Can former glories shape Britain’s future?

Britain's premier rally series has a rich history. But David Evans says it's worth looking forwards as well as taking a glimpse in the mirror

Lombard Rac Rally, Chester (GB) 25-29 11 1984

Kalle Rovanperä will contest the opening round of this year’s British Rally Championship. Actually, he won’t. Be nice though, wouldn’t it? And it would be far from unprecedented.

There was a time when Finns kept their eye in for their title defense with a British campaign. Think back to Ari Vatanen in 1982 and Hannu Mikkola in 1984. After landing a podium on the season-opener, Vatanen ended the year (and his search for a third British crown) a distant sixth after retiring his Ford Escort RS1800 on the final three rounds.

Four decades ago this year, Mikkola’s British effort began well. Wins on three of the first four rallies and the Audi driver looked odds on to repeat his 1978 British title. A trip to South America to score a second place in Argentina kept him out of the Ulster Rally (Walter Röhrl stepped in and scored a magnificent win aboard Audi’s Quattro Sport).

Going into the final round of the season, the Rothmans Manx International, Mikkola, Jimmy McRae and Russell Brookes were all in with a shot at the title. The three were split by just three points and it was hard to pick a potential winner. Mikkola had a turbo and four-wheel drive, but the Brits had lag-free natural aspiration and a lightweight Opel Manta 400.

Rally Isola d'Elba Marina di Campo (ITA) 22-24 04 1981

Pentti Airikkala's Finnish flair was always a very welcome addition in the British forests - especially when he was Rothmans liveried in an RS1800

The fight was kind of done after four stages, when the gearbox on Mikkola’s Quattro Sport cried enough. Brookes was a distant second to McRae when he crashed out on Tholt-y-Will.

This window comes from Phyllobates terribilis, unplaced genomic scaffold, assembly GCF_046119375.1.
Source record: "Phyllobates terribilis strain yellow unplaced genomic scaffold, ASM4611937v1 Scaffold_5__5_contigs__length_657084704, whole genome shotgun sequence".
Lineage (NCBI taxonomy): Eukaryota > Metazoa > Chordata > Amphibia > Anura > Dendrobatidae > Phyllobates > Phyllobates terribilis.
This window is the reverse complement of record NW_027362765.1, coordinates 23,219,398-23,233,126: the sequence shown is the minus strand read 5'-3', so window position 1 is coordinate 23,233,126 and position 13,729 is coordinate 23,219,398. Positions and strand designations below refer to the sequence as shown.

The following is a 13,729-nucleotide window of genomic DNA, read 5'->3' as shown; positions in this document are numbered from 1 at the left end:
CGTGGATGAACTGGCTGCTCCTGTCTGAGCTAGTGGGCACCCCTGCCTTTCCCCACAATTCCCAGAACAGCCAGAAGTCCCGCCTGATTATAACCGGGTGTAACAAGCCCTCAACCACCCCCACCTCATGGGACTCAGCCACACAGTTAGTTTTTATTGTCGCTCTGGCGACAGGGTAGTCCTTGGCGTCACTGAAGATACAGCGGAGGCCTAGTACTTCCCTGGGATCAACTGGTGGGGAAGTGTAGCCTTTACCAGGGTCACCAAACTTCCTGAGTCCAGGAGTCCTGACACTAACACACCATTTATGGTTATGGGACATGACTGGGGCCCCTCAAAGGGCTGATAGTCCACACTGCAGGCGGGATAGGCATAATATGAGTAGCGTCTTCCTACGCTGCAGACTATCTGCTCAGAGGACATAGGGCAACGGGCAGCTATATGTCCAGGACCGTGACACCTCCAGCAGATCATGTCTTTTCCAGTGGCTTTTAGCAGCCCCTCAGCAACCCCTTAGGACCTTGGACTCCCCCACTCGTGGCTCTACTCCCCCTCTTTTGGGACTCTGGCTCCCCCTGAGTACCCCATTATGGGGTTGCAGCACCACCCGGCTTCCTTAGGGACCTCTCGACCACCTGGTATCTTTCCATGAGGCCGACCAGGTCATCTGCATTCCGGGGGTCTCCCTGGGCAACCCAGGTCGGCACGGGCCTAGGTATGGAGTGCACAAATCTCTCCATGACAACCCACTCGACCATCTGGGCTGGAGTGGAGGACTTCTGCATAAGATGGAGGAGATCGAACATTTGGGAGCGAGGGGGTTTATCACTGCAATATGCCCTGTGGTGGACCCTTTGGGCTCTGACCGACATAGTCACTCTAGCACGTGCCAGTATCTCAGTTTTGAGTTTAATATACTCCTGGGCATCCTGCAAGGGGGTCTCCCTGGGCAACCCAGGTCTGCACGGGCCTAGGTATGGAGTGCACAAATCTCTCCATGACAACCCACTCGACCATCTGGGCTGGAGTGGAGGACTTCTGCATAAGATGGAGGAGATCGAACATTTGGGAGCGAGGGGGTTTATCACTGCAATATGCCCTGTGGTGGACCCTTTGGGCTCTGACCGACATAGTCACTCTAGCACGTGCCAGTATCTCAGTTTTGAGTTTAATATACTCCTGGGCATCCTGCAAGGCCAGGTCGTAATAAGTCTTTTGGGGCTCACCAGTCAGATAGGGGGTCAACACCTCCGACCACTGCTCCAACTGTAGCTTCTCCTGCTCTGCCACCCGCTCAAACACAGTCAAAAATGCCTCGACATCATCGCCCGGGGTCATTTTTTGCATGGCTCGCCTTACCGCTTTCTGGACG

McRae secured a third title in four years.

But what names… Mikkola, Vatanen, Röhrl stepping in, Henri Toivonen doing a bit, Per Eklund in a Group A Toyota Corolla.

Don’t worry, this story’s not heading down that road of things always being better in the dim and increasingly distant past. But it does make you wonder, doesn’t it? We’re getting excited about the weekend and a 57-mile season opener with a good mix of British and Irish talent on show. But what’s in store for 2024?

Rally Acropolis Athens (GR) 31-03 6 1982

Henri Toivonen's ascent to the top of the World Rally Championship was helped by his time competing in Britain

The North West Stages should be both competitive and entertaining, with no shortage of top-drawer Rally2 metal on show and a host of drivers who will squabble over Saturday night’s top step of the podium. Looking beyond Lancashire, there are three rounds in Wales – two on gravel and one on asphalt – and a couple of visits to Scotland, to the Aberdeenshire woods and the Borders’ Tarmac.

Ireland? Not pictured. The Isle of Man? Missing the action.

What happened to that classic mix of Yorkshire, the Circuit, the Welsh, Scottish, Ulster and Manx? What happened to the challenge of a five-day, round-Ireland race or the Glasgow to Aviemore non-stop-through-the-night test?

There’s no shortage of enthusiasm for this year’s BRC, but is it misplaced? Does it need the context of the Scandinavian invasion of days gone by? Of course it does. But, perhaps more importantly, it needs the context of today. There’s little to no appetite for a calendar packed with up-all-night endurance events tearing up and down Britain and around Ireland.

Kalle Rovanperä

Kalle's not coming... but he'd be very welcome if he did fancy the Lancastrian lanes on his way south to Kenya

And let’s keep the competition in context too. Yes, the second round of the 1984 RAC MSA British Open Rally Championship might have had close on 600 miles of competition, and it might have had an entry list boasting Henri Toivonen, Juha Kankkunen and Harald Demuth (in a factory-spec quattro A2). But 55 stages after it started Billy Coleman and Ronan Morgan brought their Dealer Opel Team Ireland Manta 400 home to Belfast 20 minutes ahead of second-placed Ernest Kidney’s Lotus Sunbeam.

The famous foreigners? All retired.

What happened 40 years ago is history. What happens tomorrow (Saturday) is today and what happens this season the future. This year’s BRC will present some of the fastest and finest roads in Britain, the stage is, quite literally, set. Whether a worthy champion is crowned on the North Wales coast in late October is a question we’ll answer then. Not now.

Enjoy the season and embrace the history. They’re not mutually exclusive.

Still not too late for Rovanperä to step aboard, though…